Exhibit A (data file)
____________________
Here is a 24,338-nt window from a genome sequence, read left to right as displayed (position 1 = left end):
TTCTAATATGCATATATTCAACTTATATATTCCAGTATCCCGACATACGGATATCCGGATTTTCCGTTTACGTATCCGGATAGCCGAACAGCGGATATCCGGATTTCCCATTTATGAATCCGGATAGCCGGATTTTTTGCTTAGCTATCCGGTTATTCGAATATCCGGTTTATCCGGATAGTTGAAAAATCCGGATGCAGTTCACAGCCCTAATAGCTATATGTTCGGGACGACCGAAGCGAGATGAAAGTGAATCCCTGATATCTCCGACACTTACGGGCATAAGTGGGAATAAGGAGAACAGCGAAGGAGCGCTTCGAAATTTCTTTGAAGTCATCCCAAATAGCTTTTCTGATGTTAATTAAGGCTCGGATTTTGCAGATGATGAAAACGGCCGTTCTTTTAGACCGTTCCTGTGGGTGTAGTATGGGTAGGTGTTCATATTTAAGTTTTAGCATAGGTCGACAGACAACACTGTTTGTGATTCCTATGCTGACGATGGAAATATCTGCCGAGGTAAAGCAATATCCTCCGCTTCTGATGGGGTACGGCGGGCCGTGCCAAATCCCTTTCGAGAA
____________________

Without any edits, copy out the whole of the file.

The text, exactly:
Here is a 24,338-nt window from a genome sequence, read left to right as displayed (position 1 = left end):
TTCTAATATGCATATATTCAACTTATATATTCCAGTATCCCGACATACGGATATCCGGATTTTCCGTTTACGTATCCGGATAGCCGAACAGCGGATATCCGGATTTCCCATTTATGAATCCGGATAGCCGGATTTTTTGCTTAGCTATCCGGTTATTCGAATATCCGGTTTATCCGGATAGTTGAAAAATCCGGATGCAGTTCACAGCCCTAATAGCTATATGTTCGGGACGACCGAAGCGAGATGAAAGTGAATCCCTGATATCTCCGACACTTACGGGCATAAGTGGGAATAAGGAGAACAGCGAAGGAGCGCTTCGAAATTTCTTTGAAGTCATCCCAAATAGCTTTTCTGATGTTAATTAAGGCTCGGATTTTGCAGATGATGAAAACGGCCGTTCTTTTAGACCGTTCCTGTGGGTGTAGTATGGGTAGGTGTTCATATTTAAGTTTTAGCATAGGTCGACAGACAACACTGTTTGTGATTCCTATGCTGACGATGGAAATATCTGCCGAGGTAAAGCAATATCCTCCGCTTCTGATGGGGTACGGCGGGCCGTGCCAAATCCCTTTCGAGAA